He’s tired from the immediate chase, but he’s also tired in general from a larger metaphysical chase—what he’s chasing in that sense we’re not exactly sure (nor is he: “What was I looking for?”), but whatever it is, it seems he won’t get it, as symbolized by his losing the object of his pursuit here, the boy who may or may not have the drug box. It seems significant also that what he’s lost are drugs—he’s lost a way to dull his pain. The final image also takes up the objective correlative:

I walked to the edge of the roof. Far away, on the opposite side of the projects, I saw the blue-and-red lights of squad cars, the white beams of flashlights sweeping bushes and dumpsters. Beyond that was the river, a slick of oil in a phosphorescent sea. And beyond that?

When he asks what’s beyond what he can immediately see, he’s really asking what is beyond for him in general, beyond this particular time in his life, his time in the armory. And the answer?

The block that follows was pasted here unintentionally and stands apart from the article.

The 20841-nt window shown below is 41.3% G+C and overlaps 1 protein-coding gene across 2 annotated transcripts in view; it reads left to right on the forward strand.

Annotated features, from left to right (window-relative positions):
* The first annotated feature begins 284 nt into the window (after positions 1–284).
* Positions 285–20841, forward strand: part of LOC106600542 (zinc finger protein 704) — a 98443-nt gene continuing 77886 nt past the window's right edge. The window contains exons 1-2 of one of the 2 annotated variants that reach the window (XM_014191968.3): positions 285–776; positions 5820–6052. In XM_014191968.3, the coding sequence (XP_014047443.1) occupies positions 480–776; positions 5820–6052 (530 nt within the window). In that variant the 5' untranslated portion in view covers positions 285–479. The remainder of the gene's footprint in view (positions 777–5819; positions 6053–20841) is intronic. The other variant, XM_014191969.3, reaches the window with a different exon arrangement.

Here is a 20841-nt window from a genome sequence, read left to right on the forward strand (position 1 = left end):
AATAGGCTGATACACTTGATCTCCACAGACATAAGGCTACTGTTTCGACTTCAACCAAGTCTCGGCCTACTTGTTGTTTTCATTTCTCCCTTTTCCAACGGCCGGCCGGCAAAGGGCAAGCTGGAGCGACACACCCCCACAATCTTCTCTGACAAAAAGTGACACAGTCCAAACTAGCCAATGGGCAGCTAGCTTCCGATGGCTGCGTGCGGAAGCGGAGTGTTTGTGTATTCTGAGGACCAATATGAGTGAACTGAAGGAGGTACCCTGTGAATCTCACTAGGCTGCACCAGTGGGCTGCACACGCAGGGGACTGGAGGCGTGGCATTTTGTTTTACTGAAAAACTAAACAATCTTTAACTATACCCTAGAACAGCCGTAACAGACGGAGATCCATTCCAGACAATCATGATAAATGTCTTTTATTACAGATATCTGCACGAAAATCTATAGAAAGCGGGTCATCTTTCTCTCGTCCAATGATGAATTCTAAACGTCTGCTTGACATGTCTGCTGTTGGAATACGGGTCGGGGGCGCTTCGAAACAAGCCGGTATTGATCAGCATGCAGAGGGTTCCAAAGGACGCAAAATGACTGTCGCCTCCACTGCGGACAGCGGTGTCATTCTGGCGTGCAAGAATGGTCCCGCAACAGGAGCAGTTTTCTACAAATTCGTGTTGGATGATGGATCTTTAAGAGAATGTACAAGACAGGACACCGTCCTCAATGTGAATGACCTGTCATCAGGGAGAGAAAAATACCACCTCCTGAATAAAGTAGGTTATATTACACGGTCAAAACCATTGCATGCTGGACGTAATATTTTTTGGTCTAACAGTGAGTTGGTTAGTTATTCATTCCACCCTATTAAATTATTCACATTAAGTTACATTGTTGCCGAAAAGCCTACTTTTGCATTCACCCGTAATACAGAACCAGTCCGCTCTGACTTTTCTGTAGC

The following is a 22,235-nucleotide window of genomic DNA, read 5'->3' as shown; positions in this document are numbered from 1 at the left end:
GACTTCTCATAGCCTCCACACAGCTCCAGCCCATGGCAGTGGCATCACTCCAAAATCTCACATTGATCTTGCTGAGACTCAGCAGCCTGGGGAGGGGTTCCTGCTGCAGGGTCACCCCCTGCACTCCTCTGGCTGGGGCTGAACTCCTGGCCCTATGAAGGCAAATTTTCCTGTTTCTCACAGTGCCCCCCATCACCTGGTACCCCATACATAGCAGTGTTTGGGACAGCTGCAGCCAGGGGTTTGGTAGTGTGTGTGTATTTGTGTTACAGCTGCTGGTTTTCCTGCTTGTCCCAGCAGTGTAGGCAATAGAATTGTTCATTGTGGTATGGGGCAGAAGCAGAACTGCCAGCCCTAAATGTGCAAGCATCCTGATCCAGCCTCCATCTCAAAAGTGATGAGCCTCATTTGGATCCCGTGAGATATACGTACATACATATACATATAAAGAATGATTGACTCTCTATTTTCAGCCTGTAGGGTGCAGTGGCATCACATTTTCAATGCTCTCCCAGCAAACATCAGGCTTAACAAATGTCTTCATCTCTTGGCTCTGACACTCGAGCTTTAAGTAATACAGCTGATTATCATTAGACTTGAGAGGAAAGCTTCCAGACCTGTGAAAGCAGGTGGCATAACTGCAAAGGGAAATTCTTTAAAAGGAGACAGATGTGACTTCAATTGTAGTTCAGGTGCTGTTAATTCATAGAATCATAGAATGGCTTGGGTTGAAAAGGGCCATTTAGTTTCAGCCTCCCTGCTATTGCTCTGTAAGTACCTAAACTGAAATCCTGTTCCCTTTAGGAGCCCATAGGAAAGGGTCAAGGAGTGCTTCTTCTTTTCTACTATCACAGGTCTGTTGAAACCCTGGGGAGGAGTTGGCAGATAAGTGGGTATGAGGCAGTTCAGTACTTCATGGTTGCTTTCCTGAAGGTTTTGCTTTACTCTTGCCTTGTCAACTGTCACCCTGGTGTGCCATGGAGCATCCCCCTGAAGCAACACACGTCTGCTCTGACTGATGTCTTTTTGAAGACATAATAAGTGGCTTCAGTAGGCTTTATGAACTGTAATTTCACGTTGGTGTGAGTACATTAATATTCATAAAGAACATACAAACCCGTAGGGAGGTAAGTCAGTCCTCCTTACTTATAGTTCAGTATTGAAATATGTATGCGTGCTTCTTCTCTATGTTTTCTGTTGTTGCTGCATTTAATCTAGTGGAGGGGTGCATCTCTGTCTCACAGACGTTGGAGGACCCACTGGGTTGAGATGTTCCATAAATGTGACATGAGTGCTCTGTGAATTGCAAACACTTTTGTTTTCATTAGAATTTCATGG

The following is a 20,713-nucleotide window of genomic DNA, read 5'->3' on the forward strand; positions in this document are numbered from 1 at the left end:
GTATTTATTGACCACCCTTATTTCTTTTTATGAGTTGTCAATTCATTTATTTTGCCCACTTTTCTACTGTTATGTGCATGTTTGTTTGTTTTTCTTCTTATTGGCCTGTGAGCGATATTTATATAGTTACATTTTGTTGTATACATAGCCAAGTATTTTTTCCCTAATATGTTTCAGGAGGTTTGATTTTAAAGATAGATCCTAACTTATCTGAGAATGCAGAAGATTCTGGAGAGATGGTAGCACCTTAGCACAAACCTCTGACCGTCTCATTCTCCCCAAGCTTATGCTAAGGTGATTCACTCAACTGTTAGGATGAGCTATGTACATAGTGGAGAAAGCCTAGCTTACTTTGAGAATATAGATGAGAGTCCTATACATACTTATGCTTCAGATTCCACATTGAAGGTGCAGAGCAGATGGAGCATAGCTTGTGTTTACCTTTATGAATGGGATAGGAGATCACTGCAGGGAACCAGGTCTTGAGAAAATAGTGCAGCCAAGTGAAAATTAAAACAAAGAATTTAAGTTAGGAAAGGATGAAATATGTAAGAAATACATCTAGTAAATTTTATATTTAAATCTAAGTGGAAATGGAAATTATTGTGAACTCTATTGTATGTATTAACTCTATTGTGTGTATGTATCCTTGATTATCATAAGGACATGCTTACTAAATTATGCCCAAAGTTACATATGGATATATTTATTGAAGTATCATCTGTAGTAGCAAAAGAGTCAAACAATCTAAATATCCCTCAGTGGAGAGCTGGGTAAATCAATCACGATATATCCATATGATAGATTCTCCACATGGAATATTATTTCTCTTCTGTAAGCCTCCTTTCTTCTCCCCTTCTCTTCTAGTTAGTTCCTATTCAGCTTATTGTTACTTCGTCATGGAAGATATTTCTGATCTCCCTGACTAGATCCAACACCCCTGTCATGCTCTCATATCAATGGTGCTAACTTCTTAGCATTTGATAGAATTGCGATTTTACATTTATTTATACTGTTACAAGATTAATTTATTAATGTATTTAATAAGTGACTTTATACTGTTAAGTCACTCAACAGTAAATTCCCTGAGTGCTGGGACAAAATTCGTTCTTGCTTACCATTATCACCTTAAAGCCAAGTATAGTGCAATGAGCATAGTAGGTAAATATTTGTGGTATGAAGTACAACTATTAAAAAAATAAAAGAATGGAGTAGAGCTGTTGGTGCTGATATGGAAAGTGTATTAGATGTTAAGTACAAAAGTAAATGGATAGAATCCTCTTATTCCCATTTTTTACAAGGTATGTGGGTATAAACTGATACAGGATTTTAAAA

Somewhere someone was calling my name.

This is most likely literally Karen, but the larger answer to his metaphysical question of what’s beyond this immediate point in time for him is that he will have to find his own identity again. One might recall at this point the use of his last name exclusively throughout the piece (as well as Finkbiner’s references to it), but the “name” referred to here could be his first name, that part of himself he seems to have lost.  

The narrative stance here is one that is almost laser-focused on what’s happening in the present. We get a mere two references to his time in Iraq, and zero details about what happened with his wife, zero information about who he was before he was a soldier. This shows rather than tells us the emotional trauma he’s been through, the pain incumbent for him in thinking about anything but what’s going on right now. Unfortunately for him, what’s going on in the present for him doesn’t seem to be much better, capturing the tragic plight of those who’ve come back from war.

-SCR